Monday, November 9, 2015

Painting the Flying Spirit of the Bird

When I last posted, I was following the feathers. They led me to the peacocks, and then, as always happens in the creative process,  I ended up somewhere I had not even imagined!

I was recently inspired to create some art for an exhibition hosted by the Orlando Museum of Art called "Animals!". It was funny that this exhibit came up, because I had put off creating my peacock painting in alcohol ink for a long time, the whole process seeming overwhelming. If you followed my last post, you'd see how I had struggled, but really wanted to move forward with this new medium, and well, how I was so enthralled by the peacocks.  The next logical step was just to DO IT, and the exhibit provided the perfect motivation.

Here's the photo from the last post of the incredible creature that I chose to render.

Unlike the earlier alcohol ink works that I had done, I decided that with this one, I'd use a couple of different little tricks to help me start. First, I used some watercolor to sketch in the image of the bird. This way, I could always pull it up with some water if I wanted to make changes before starting on the alcohol ink. Then I did something else new- I used some masking fluid to outline the bird, thus letting me be a little more free with creating the background. I was surprised at how much it looked like an angel!

The next step was dropping in some different greens, and brown, and blotting them with paper towel to get a first layer that was homogeneous. I knew I wanted the top level of the bird to have a different treatment, so I focused on creating sort of a horizon line. Then I just had some fun dropping in some other colors to create shading within the greens.

This next photo shows what happened when I also dropped some rubbing alcohol to mix everything up.

I went at the colors as they mixed with a little brushing with dry brushes, and some blotting with paper towel, to create this look.

At this point I decided that the background needed to have a little more definition of darkness under the wings, to help the bird stand out from the background. I played a little with that. Also in this picture you can see how I started to put in the upper part of the background. My thought was to make it appear more like "sky" while the bottom looked more like "earth", and the bird itself and the activity of its flight was the transition. The technique I used for the sky was to drip some colors on the left edge of the paper, and lift the paper to let it run to the other side. You can see how things started to get a little messy over the peacock's head, but I knew I was covering that with bold and dark colors, so that was ok. I played with the sky until I liked the look.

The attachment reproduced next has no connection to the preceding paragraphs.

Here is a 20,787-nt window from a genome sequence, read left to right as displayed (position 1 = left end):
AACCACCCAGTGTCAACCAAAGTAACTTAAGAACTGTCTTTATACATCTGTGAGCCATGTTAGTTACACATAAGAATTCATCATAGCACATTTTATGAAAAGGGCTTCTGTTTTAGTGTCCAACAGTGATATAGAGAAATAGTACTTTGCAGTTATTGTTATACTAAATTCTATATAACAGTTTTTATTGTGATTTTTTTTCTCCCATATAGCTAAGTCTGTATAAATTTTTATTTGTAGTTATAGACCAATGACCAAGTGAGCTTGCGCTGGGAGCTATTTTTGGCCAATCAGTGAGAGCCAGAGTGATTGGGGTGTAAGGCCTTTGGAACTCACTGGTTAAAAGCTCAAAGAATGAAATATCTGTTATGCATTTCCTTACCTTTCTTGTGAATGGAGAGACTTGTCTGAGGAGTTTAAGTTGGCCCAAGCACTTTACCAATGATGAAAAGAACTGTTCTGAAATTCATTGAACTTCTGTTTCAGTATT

Here's how it looked when I removed the masking fluid. Still a lot of work to do.

This was the tough spot for me- to just get bold and start dripping color for the bird. However, Once I told myself to loosen up and do whatever needed to be done for the whole piece, including working more on the background, so be it. I started light to dark. I decided to use even more layering of color and drops of alcohol ink to make the "earth" part of the background interesting.

Next came a critical point in the piece for many reasons: I worked in the very dark feathers behind the orange ones, and started to do the detail of the "eyes" on the peacock feathers. I started to get really frustrated and went back and forth washing over and erasing things and redoing them several times. Once during that day I was reading and happened upon this quote by Robert Henri: "Paint the flying spirit of the bird rather than its feathers." Reading that gave me permission to really let my hand knew it was supposed to do all along.

Here is the piece as finished- I ended it with more work on the wings, tail, and doing some free splattering of fun. and I think he was finally flying!

I was so honored that this work, plus two others were selected for the show at the Museum, which turned out to be an amazing show, and so thankful that they were received wonderfully. Now, I'm inspired to create more!

Please comment if you have any questions!!!

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